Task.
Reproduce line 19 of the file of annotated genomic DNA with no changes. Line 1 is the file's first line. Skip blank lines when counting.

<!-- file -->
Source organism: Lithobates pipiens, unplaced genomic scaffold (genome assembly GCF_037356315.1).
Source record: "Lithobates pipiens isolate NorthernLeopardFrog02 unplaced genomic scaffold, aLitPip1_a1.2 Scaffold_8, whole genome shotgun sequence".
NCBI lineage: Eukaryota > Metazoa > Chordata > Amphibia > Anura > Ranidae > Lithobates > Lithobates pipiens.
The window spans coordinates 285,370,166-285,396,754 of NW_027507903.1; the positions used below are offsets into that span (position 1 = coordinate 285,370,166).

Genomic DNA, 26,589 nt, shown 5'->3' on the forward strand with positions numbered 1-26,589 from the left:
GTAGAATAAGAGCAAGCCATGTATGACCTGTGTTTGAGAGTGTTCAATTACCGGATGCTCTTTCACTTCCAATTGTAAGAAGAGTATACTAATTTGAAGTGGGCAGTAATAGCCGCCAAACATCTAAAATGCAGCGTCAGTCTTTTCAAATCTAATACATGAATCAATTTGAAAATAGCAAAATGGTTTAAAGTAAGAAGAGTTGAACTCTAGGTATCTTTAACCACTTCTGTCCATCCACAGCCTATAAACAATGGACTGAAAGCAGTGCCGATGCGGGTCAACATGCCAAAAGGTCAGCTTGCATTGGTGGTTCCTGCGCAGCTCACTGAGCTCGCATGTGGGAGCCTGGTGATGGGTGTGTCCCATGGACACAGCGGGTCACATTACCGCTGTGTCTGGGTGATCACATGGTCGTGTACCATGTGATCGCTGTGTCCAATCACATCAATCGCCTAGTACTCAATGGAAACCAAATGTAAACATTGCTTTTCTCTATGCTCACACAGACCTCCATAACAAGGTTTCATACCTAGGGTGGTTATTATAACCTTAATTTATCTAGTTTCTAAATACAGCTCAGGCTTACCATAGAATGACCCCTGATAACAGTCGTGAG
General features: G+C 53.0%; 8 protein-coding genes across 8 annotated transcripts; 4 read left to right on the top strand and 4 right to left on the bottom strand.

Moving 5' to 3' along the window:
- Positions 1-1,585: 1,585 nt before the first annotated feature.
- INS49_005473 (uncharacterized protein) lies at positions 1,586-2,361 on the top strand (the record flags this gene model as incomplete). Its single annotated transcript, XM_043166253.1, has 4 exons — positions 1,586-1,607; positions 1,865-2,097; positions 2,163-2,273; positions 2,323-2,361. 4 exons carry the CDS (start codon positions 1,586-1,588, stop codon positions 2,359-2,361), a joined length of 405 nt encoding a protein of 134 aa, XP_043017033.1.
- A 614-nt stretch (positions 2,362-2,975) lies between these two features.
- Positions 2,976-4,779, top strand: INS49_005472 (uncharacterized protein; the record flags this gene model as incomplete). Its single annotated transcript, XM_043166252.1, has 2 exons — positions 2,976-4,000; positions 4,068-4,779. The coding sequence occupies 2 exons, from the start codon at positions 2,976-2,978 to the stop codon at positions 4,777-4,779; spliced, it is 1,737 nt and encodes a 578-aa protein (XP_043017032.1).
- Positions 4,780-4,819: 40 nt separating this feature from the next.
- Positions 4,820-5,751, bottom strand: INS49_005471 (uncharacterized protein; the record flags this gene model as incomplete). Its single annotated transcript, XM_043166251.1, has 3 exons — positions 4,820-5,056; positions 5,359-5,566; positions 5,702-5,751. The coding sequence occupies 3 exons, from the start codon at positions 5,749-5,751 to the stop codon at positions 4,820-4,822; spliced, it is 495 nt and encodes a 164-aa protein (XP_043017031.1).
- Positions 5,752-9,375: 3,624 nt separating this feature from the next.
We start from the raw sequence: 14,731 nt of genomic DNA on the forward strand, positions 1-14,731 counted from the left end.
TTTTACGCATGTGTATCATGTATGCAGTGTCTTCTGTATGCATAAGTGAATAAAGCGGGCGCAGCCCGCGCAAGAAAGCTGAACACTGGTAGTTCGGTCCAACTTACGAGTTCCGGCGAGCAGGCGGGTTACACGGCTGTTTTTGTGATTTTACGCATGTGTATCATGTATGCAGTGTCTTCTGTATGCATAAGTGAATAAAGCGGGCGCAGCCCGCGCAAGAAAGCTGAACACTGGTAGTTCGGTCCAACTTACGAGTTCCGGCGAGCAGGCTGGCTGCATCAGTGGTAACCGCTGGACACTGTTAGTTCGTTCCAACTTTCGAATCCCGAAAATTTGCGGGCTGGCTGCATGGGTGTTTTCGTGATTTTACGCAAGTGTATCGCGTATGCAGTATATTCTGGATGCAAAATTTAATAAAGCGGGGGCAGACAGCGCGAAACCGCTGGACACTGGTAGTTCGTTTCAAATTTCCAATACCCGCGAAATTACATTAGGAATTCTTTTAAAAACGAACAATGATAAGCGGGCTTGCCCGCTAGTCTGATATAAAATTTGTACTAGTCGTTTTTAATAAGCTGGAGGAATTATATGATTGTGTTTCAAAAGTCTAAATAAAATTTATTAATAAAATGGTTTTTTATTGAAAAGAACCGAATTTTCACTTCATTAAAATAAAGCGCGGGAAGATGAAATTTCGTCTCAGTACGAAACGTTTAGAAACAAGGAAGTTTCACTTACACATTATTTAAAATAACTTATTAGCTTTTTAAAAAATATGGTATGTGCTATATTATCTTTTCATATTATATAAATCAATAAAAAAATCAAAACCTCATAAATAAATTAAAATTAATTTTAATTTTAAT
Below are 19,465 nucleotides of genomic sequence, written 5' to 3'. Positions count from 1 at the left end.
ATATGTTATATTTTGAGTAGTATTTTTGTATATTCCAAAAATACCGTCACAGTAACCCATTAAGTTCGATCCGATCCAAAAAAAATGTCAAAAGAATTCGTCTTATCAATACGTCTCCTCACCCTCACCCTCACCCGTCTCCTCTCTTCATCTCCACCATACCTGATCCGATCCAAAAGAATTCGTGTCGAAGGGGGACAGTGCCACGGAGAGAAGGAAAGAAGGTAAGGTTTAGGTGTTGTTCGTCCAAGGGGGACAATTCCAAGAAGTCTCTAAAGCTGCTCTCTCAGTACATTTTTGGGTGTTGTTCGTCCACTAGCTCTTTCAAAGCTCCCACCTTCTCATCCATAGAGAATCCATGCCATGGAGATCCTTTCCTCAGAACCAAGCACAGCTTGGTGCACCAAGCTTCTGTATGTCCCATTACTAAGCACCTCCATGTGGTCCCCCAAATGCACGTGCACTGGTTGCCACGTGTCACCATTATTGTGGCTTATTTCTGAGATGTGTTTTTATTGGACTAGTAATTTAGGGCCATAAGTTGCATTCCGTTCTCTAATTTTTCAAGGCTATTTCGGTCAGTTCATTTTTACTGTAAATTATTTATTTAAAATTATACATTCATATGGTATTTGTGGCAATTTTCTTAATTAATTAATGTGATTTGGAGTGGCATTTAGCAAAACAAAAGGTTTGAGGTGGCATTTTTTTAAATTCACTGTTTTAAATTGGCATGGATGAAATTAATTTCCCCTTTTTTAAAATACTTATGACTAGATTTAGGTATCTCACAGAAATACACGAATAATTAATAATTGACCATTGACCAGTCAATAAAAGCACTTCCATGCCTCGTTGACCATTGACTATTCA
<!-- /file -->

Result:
ATATGTTATATTTTGAGTAGTATTTTTGTATATTCCAAAAATACCGTCACAGTAACCCATTAAGTTCGATCCGATCCAAAAAAAATGTCAAAAGAATTCGTCTTATCAATACGTCTCCTCACCCTCACCCTCACCCGTCTCCTCTCTTCATCTCCACCATACCTGATCCGATCCAAAAGAATTCGTGTCGAAGGGGGACAGTGCCACGGAGAGAAGGAAAGAAGGTAAGGTTTAGGTGTTGTTCGTCCAAGGGGGACAATTCCAAGAAGTCTCTAAAGCTGCTCTCTCAGTACATTTTTGGGTGTTGTTCGTCCACTAGCTCTTTCAAAGCTCCCACCTTCTCATCCATAGAGAATCCATGCCATGGAGATCCTTTCCTCAGAACCAAGCACAGCTTGGTGCACCAAGCTTCTGTATGTCCCATTACTAAGCACCTCCATGTGGTCCCCCAAATGCACGTGCACTGGTTGCCACGTGTCACCATTATTGTGGCTTATTTCTGAGATGTGTTTTTATTGGACTAGTAATTTAGGGCCATAAGTTGCATTCCGTTCTCTAATTTTTCAAGGCTATTTCGGTCAGTTCATTTTTACTGTAAATTATTTATTTAAAATTATACATTCATATGGTATTTGTGGCAATTTTCTTAATTAATTAATGTGATTTGGAGTGGCATTTAGCAAAACAAAAGGTTTGAGGTGGCATTTTTTTAAATTCACTGTTTTAAATTGGCATGGATGAAATTAATTTCCCCTTTTTTAAAATACTTATGACTAGATTTAGGTATCTCACAGAAATACACGAATAATTAATAATTGACCATTGACCAGTCAATAAAAGCACTTCCATGCCTCGTTGACCATTGACTATTCA